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Redford's Quiz Show succeeds with moral message


Directed by Robert Redford.

Written by Paul Attanasio.

Starring John Turturro, Rob Morrow, Ralph Fiennes, David Paymer, and Paul Scofield.

Loews Copley Place.

By Craig K. Chang
Staff Reporter

The quiz show scandals of the 1950s perfectly sum up the tidal wave of power and fame with which show business seduced America. Accusations that the popular show "Twenty-One" was rigged pitted truth against half-truths, propriety against fraud basted in huge sums of money. Robert Redford's Quiz Show takes us through this paradigm of America's burgeoning ethical precariousness, at once pragmatic and hauntingly poignant in its desperation. With candor and breadth, Quiz Show succeeds in defining the culprits in this supposed moral decline while animating their justification of the most ludicrous deception: Cheating on a game show.

Two isolation chambers housed the contestants in the original NBC television show "Twenty-One." In these boxes sealed off from the sounds of the opposing contestant, players wagered points in their gamble of knowledge. Various bits of trivia were the game's immediate currency as players strived for a score of 21. Drama was high in the studios and in homes all across America as new faces dominated the screen in cycles of a few weeks and captured the curiosity of the American people.

In this reenactment, John Turturro plays Herbert Stempel, one contestant who rides the float of glory for a few weeks. His neighbors in Queens soon recognize him as a star, a man who, before "Twenty-One," would have run through the sieve of society's attention as does water through fingers. Many people hail the success of the quiz show as a sign of progress, as fans of the show seem to catch a few moments of intellectual inspiration. For once, the smart man or woman is admired instead of teased.

Even television knows that one success story cannot carry ratings for long; thus, Dan Enwright (David Paymer), an NBC producer at the time, tightens ship: He rigs the show to perpetuate the excitement. Contestants such as Stempel, whose idiosyncrasies begin to wear thin, are nicely asked to take a dive, dethrone themselves, and allow for new potentials to spark the interests of viewers, unknowing fools baited for Geritol's advertising campaign.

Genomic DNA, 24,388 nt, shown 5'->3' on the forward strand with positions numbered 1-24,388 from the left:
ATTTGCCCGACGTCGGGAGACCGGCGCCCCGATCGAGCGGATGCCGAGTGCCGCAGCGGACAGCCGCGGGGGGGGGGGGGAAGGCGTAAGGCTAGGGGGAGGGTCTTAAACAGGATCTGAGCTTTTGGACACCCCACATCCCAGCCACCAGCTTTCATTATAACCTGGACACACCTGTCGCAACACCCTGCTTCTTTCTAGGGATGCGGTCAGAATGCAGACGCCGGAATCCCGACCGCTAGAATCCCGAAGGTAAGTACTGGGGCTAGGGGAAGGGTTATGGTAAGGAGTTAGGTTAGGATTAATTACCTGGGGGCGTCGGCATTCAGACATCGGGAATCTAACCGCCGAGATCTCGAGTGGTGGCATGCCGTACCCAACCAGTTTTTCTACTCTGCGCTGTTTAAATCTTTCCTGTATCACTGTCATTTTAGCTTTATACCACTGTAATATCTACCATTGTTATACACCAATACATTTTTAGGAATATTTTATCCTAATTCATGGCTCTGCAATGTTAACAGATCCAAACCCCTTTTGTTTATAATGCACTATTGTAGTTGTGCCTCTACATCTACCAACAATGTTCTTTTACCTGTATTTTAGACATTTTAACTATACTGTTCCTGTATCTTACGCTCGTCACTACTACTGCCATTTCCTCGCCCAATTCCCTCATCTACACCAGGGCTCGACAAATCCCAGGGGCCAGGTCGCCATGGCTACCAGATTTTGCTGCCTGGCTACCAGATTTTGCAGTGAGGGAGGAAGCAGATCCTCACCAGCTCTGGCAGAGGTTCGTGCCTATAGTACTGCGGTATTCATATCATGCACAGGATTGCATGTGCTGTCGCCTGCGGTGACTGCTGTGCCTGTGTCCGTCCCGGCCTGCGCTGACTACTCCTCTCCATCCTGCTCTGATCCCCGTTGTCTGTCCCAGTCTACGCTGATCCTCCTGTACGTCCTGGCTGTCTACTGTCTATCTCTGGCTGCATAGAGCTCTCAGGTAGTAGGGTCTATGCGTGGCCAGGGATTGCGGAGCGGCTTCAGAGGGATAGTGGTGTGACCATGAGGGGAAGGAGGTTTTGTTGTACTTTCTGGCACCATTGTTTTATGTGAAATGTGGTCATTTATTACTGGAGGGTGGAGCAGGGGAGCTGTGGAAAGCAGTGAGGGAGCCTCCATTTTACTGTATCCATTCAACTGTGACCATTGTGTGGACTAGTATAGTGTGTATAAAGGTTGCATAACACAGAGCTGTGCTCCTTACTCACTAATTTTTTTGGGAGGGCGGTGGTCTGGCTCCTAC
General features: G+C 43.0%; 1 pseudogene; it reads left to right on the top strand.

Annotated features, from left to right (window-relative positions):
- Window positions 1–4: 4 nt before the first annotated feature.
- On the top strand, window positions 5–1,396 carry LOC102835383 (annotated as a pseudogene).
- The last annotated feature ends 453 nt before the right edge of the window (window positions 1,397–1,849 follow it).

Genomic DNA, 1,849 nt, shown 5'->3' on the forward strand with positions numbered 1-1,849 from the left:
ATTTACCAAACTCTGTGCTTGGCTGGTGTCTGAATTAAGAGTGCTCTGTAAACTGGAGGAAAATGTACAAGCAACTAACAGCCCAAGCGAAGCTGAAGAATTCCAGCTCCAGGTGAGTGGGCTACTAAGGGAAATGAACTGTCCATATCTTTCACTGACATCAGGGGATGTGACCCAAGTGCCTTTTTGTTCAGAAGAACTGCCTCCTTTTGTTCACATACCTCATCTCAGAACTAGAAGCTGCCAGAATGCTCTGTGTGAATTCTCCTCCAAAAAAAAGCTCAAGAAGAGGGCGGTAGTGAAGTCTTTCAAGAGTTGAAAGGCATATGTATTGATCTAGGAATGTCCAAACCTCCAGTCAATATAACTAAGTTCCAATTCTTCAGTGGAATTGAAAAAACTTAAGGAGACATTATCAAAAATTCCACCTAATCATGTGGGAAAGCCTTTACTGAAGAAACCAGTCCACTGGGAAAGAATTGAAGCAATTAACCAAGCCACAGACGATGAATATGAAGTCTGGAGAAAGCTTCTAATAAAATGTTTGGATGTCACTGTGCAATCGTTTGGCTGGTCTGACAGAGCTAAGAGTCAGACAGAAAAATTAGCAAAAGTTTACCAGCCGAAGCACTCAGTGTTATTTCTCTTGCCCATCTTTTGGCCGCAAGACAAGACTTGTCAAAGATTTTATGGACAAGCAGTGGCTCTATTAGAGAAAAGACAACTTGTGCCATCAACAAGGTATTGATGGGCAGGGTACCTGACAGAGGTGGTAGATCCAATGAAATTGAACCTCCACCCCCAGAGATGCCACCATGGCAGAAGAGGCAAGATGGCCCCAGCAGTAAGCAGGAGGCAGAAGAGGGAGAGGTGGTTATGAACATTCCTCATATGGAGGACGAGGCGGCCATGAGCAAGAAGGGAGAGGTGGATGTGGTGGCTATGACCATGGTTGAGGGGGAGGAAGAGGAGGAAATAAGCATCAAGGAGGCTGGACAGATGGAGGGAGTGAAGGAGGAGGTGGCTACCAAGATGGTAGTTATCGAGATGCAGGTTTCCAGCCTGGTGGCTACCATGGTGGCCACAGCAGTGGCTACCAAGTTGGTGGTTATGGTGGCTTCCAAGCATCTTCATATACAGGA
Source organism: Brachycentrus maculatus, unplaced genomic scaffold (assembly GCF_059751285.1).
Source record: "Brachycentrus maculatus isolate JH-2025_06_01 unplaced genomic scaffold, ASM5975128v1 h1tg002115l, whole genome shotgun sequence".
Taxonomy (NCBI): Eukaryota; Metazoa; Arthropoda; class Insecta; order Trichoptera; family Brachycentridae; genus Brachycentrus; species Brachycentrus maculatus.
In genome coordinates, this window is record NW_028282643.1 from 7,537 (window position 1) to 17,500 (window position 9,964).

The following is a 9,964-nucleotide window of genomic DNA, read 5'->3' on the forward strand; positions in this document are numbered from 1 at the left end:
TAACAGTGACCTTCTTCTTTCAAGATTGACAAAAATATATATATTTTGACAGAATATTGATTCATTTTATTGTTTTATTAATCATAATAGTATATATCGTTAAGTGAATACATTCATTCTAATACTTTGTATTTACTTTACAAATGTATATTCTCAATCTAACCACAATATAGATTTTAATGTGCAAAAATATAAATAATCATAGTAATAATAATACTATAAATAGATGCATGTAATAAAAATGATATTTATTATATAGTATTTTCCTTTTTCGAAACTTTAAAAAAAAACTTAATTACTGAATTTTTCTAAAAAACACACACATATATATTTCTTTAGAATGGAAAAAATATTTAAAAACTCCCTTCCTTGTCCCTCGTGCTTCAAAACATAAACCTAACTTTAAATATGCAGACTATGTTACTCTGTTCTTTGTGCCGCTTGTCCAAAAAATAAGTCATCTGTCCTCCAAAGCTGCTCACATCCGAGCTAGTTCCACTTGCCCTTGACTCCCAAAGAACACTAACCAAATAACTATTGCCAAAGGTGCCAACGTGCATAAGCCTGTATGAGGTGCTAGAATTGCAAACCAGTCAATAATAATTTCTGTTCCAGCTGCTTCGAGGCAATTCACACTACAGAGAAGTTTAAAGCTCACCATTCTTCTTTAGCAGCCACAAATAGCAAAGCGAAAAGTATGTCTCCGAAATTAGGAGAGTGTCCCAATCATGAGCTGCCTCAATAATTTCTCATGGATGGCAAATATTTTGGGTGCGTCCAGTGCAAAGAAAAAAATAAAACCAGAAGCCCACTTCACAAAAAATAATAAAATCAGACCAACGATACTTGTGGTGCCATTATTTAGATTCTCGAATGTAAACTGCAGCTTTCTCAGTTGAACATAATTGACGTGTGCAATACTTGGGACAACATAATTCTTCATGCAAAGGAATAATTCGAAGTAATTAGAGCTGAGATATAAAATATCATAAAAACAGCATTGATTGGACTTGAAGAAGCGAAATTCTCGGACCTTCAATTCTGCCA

Suspicious of this convenient packaging is Congressional investigator Dick Goodwin (Rob Morrow), who intends to undermine television's masquerade as Technicolor truth for the people. He and the most famous contestant of them all, Charles Van Doren (Ralph Fiennes), go head to head in a battle of right and wrong. Van Doren, himself of respectable literary heritage, denies his gentle slide into the role of television's puppet spokesman for academia, while Goodwin refuses to let fraud go unpunished.

Quiz Show obviously takes on the enterprise of television as its main focus of criticism. Redford takes us through the contestants' internal ethical battles and portrays how exorbitant sums of money can gently nudge even the most reluctant cheater to pass personal values through the shredder. With the fascinating characters of Van Doren, Stempel, and Goodwin, the movie evolves into an allegory for the lagging debt our conscience accumulates because of easy money.

But ultimately, America knew television and show business was all an act. Quiz Show attempts to badger us with the question: Why did America have such a hard time accepting the game of deception perpetrated by NBC executives? One reply points at charming contestants such as Van Doren, who captured the hearts of "Twenty-One" fans and then shattered the very mask of idealism donned to woo the public. When it transformed quiz shows into soap opera, NBC toyed not only with ratings, but with the emotions of America .

As Dick Goodwin tries to put television on trial during the movie's climactic congressional hearing, he instead puts people on trial, inadvertently antagonizing the public toward the contestants. Redford suggests the quiz show scandals made America decide who really was cheated: the contestants or the fans? This duality the story pieces together beautifully. It was really America's conscience on trial when the quiz show host beckoned for the answer; he not only asked for trivia, he also asked a moral question: Is it okay to deceive the public for the sake of money? Perhaps secretly deceiving remained acceptable. The sound-proof chambers that contestants stood in week after week didn't allow for fair competition, but rather sealed off the players' consciences from public scrutiny.

Truth really stands on a lower pedestal than money talks in Redford's depiction of the quiz show scandals. The shows were a contrivance to begin with: Truth had no place on tacky game shows. America mistook the huge sums of money contestants won for the glory of alleged intellect. Only when the fraud was verified to the people did reaching a score of 21 symbolize consummating with the devil. The fraudulent contestants at once won America's heart by using their ostensible smarts to their advantage and broke her trust under the conditions with which they claimed their loot. All status of martyrdom disappears in light of financial victory; in fact money made fools of the entire country, Quiz Show seems to affirm. As Charles Van Doren's poetic father says to drill through the muck, "Cheating on a quiz show is like plagiarizing a comic book."